The ILA involved a ‘Guided’ level of inquiry for students. At the start of the ILA, I applied a strategy or scaffold process familiar to my students – “I do, We do, You Do”. In the initial highly structured “I do” phase, the teacher set the question and demonstrated how to locate information using Google, Google Junior, Kidrex or a book. During the first guided phase (“We do”) the children set the question (on the topic framed by the teacher) and together with the teacher, collaboratively located information. During the second guided phase (“You Do”), the children researched either independently or with the assistance from a fellow student, teacher-aide or teacher, as required. On some occasions children researched teacher set questions, at other times the children had set their own question – approved by the teacher.
The ILA had various positives but could be improved by drawing upon the extensive documentation of Critical Thinking and The Inquiry Cycle. The research findings of Kuhlthau (2010), Lupton & Bruce (2010), Stripling & Hughes-Hassell (2003) and Garland (2014) can be applied to improve future iterations of the ILA.
The guided inquiry conducted in this ILA did not involve a team to plan or supervise it. Kulthau’s “Guided Inquiry” recommends a trio that includes the school librarian, teacher and second teacher (or subject area teacher) who work to provide the guidance and ongoing support required for the student inquiry (Kuhlthau, p. 6, 2010). In the future, the use of additional teaching staff and teacher-librarian collaborating to support students, would greatly enhance the ILA.
Lupton’s GeST model makes it possible to position conceptual, empirical and practical contributions to information literacy within a broad theoretical framework (Lupton and Bruce p4. in Lloyd & Talja. 2010). Applying this model to the ILA, it is clear that characteristics of this unit are associated with a Situated perspective. Information literacy was seen as important from the perspective that students in the future will need to be able to find and use information for personal, work and community purposes. The literacy practices used for finding information, preparing food and designing models, were fundamentally social acts. Evidence of this was seen when the children worked as a group to find information about the HISEAS space dome project. With assistance from the teacher, the group posted comments on the blogs of the NASA scientists – student created questions to gather data. Later they used information to independently design a space habitat. Entering and inhabiting our classroom replica ‘Mars space dome’, allowed the children to feel what it might be like to be an astronaut. This process involved multimodel dimensions that included linguistic, visual, audio and spatial aspects. The entire unit was highly participatatory and attempted to cater for the strong visual literacy of the students while also giving contextual and authentic opportunities to develop written and aural literacies.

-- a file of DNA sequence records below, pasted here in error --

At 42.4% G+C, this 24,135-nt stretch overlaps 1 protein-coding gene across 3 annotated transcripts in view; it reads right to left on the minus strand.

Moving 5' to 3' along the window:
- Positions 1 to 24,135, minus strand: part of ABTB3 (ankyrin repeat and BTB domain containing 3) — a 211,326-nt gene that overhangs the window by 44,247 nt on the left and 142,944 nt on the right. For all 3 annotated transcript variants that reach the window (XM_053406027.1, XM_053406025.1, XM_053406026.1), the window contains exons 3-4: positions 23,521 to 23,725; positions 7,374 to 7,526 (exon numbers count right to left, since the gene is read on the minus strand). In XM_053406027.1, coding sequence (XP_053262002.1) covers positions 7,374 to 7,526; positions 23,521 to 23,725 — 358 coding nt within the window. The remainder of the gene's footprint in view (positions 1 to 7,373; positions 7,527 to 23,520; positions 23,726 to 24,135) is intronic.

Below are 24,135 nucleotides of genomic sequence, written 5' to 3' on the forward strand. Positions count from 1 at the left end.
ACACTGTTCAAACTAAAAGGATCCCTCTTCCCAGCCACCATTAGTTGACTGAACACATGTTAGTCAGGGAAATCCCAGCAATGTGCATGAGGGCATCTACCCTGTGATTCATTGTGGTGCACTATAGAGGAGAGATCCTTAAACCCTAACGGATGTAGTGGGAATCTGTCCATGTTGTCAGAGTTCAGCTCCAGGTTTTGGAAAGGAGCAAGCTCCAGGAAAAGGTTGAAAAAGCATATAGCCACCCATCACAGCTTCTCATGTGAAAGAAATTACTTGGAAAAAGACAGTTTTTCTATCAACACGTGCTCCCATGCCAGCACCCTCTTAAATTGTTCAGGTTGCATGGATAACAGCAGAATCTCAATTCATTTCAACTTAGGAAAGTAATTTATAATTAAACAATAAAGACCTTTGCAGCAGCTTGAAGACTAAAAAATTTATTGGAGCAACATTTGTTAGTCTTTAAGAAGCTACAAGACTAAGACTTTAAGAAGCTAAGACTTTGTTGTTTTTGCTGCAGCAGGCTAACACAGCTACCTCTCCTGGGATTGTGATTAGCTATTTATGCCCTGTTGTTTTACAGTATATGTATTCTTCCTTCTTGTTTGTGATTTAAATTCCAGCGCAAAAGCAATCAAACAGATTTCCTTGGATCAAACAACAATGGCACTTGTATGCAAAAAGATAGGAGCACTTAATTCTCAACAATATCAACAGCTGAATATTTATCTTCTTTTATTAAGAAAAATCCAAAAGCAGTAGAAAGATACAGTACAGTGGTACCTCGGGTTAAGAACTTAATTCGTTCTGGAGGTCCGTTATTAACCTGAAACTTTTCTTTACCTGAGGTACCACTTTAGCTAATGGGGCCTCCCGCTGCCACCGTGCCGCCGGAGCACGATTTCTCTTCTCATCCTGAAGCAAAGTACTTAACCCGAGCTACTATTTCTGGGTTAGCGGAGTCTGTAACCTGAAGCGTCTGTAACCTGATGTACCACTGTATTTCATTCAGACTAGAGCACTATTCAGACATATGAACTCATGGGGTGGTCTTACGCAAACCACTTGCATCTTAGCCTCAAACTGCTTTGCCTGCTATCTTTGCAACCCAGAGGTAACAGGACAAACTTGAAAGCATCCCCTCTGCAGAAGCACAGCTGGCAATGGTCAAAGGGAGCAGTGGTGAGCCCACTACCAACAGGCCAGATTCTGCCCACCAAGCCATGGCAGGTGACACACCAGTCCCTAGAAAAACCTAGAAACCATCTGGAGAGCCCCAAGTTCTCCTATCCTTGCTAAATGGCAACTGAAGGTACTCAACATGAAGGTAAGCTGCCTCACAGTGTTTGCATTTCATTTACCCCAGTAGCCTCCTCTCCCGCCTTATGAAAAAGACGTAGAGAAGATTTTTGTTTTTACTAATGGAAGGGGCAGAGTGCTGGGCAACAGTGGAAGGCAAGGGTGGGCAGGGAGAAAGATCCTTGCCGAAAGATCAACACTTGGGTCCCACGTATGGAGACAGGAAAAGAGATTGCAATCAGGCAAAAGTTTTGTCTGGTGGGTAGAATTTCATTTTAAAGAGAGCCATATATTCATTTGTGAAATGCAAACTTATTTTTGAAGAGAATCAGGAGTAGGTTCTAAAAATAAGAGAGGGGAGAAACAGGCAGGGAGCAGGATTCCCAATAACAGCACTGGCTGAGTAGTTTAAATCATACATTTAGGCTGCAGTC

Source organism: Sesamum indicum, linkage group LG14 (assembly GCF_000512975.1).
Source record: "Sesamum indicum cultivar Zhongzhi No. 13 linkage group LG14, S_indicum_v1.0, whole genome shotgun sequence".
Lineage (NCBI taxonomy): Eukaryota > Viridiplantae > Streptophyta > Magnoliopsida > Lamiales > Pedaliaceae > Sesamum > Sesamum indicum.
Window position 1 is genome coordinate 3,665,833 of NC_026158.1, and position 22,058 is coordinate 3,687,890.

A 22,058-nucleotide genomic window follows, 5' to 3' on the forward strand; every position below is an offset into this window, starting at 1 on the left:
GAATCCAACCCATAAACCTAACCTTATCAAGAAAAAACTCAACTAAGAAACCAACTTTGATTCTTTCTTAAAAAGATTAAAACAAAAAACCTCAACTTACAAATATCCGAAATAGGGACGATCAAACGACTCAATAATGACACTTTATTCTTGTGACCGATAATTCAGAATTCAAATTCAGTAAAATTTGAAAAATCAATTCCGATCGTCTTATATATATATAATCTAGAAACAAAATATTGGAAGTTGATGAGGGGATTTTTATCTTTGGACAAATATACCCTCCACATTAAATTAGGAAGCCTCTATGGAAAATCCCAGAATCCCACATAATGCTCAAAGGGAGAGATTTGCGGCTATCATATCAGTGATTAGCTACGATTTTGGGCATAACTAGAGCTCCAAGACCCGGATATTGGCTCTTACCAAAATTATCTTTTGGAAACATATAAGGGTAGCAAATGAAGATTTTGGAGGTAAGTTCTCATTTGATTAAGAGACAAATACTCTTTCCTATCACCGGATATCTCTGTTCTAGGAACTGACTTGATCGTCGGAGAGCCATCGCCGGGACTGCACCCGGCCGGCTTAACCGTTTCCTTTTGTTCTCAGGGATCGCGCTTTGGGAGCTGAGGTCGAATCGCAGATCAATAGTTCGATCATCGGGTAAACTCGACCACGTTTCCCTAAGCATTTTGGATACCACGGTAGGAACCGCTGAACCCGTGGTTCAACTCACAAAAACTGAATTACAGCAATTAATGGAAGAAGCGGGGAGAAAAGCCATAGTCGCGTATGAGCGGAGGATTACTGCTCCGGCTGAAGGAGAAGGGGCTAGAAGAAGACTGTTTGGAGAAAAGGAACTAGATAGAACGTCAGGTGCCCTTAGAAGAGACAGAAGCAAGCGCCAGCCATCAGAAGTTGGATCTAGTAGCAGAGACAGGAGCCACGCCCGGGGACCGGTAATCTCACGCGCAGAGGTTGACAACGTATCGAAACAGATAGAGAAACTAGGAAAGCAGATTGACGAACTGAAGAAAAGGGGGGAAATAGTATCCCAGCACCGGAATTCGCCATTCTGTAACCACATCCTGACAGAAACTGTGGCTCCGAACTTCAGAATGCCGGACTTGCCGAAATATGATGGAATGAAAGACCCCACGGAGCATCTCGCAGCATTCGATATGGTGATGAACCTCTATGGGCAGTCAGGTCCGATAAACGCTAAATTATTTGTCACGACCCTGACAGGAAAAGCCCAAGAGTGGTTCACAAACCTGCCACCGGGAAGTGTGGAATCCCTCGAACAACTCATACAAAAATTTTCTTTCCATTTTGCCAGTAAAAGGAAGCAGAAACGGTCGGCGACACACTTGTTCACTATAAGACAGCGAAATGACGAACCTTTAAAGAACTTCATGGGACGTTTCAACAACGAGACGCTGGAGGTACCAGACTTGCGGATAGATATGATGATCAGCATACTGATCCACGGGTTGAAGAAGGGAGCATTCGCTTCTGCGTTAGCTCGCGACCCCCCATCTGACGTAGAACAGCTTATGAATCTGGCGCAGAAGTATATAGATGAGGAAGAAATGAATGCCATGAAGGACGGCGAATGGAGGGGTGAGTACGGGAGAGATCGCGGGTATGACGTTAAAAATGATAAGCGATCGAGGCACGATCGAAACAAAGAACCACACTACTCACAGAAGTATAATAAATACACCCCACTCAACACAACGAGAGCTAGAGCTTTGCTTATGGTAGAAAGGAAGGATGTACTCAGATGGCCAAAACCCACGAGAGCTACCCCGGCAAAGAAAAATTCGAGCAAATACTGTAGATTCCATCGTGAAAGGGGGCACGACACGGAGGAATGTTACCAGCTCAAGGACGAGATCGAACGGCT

Whilst using Google Junior, to apply a purposeful search strategy, children discovered that astronauts occasionally eat dry ice cream. Viewing Youtube clips, they developed a sense of how it could be made. Students used information gathered from a range of stimuli including touch, smell and taste whilst tasting dry ice cream. Their personal understanding or meaning of ‘space ice cream’ was constructed by internally engaging with the multiple sources of information, a process typical of the Situated Window in the GeST model (Lupton and Bruce, p13. 2010, in Lloyd & Talja).
The information gathered via google images, showing space food, allowed an opportunity for children to evaluate an image based on their own opinion as to whether it looked real or fake. For some students this task proved very challenging. They were required to think about how the information was produced and communicate this by creating their own images of real and fake food in our school garden. (This activity appealed to their sense of humour and was a simple five-minute task that yielded great results). Attempting to evaluate information in this unit by examining the cultural, political or economic context of the information – features usually common the Situated window in the GeST Model (Lupton and Bruce p13., 2010 in Lloyd & Talja) was considered beyond the students understanding at this time. At this stage, it is also viewed beyond the limits of the cohort to bring this unit to the highly aspirational Transformative level of the GeST Model.